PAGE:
An initial biochemical characterization of zGCAP3 and zGCAP4 revealed that both proteins undergo Ca2+-induced conformational changes and thereby activate membrane bound guanylate cyclases at low [Ca2+] , . A recent study that combined biochemical and electrophysiological methods explored the GCAP/GC-mediated cGMP synthesis in rod and cones from the carp retina showing a 5–10 times higher cGMP synthesis rate in cones than in rods .
Unresolved issues of cone phototransduction include the molecular details enabling cones to operate over a much larger light intensity range than rods and the nonsaturating behaviour of the cone light response .
In mammalian photoreceptors regulation of light sensitivity is to a significant part mediated by changes in cytoplasmic [Ca2+]  and includes also translocation processes of signaling proteins . Ca2+-sensor proteins in rod and cone cells detect changes in cytoplasmic [Ca2+] and regulate their target proteins in a Ca2+-dependent manner –. The seemingly redundant expression of GCAP isoforms in vertebrate rod and cone cells has led to several biochemical and physiological studies that demonstrated distinct roles of GCAP1 and GCAP2. A characteristic feature of the GCAP1-GCAP2-tandem is their difference in Ca2+-sensitive regulation of GCs –, which apparently is the molecular basis of their different effects in shaping the light response of photoreceptor cells –. These findings collectively support a “Ca2+-relay model” of GCAP action, where a fall in intracellular [Ca2+] triggers the sequential activation of GCAP1 and GCAP2 , .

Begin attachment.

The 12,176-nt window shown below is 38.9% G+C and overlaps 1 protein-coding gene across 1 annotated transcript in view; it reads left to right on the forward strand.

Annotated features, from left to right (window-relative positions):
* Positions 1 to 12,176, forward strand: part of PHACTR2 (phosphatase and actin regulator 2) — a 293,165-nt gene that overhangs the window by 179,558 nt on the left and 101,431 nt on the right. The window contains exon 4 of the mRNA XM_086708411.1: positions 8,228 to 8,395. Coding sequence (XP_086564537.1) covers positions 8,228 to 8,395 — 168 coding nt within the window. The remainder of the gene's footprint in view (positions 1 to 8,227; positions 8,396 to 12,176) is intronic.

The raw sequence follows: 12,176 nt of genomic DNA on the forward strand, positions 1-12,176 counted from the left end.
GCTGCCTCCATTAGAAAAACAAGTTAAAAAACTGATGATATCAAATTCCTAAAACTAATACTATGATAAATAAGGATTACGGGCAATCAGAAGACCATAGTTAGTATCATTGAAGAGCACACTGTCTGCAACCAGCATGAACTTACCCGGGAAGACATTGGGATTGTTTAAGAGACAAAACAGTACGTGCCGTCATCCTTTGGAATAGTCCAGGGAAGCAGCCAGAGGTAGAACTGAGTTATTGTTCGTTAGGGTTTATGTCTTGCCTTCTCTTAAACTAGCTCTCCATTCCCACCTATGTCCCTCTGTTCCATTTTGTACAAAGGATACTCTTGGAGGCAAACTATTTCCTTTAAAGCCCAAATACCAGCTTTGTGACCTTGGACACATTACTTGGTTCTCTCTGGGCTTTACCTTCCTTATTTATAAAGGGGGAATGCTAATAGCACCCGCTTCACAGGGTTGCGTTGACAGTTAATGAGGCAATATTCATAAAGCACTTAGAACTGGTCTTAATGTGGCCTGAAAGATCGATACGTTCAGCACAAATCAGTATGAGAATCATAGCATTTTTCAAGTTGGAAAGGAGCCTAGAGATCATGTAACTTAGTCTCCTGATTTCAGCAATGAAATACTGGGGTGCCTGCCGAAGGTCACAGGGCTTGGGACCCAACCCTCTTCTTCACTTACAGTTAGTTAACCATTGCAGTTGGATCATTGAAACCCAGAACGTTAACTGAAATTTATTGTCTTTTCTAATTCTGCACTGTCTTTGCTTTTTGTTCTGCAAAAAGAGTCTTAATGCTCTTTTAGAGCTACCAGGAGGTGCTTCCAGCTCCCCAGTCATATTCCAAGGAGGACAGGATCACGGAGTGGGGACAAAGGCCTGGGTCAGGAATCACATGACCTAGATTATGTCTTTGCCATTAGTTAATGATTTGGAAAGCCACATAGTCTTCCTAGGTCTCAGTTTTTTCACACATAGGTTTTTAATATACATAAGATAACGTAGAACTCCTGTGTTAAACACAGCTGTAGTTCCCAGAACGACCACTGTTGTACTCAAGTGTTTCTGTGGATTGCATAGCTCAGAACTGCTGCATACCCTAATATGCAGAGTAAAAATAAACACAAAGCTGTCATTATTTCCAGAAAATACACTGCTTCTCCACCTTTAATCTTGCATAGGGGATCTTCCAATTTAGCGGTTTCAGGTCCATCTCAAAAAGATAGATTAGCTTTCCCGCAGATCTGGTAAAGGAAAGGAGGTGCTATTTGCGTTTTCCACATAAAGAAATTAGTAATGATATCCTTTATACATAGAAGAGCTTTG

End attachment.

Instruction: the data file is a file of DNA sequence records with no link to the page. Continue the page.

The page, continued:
The large variety of zGCAP isoforms in zebrafish cone cells raises the question, whether cone specific isoforms of zGCAPs differ in their Ca2+-sensitive properties enabling also a step by step activation of guanylate cyclases in a sequential order. We addressed this question by investigating the Ca2+-sensitive properties of all zGCAPs in a comparative study.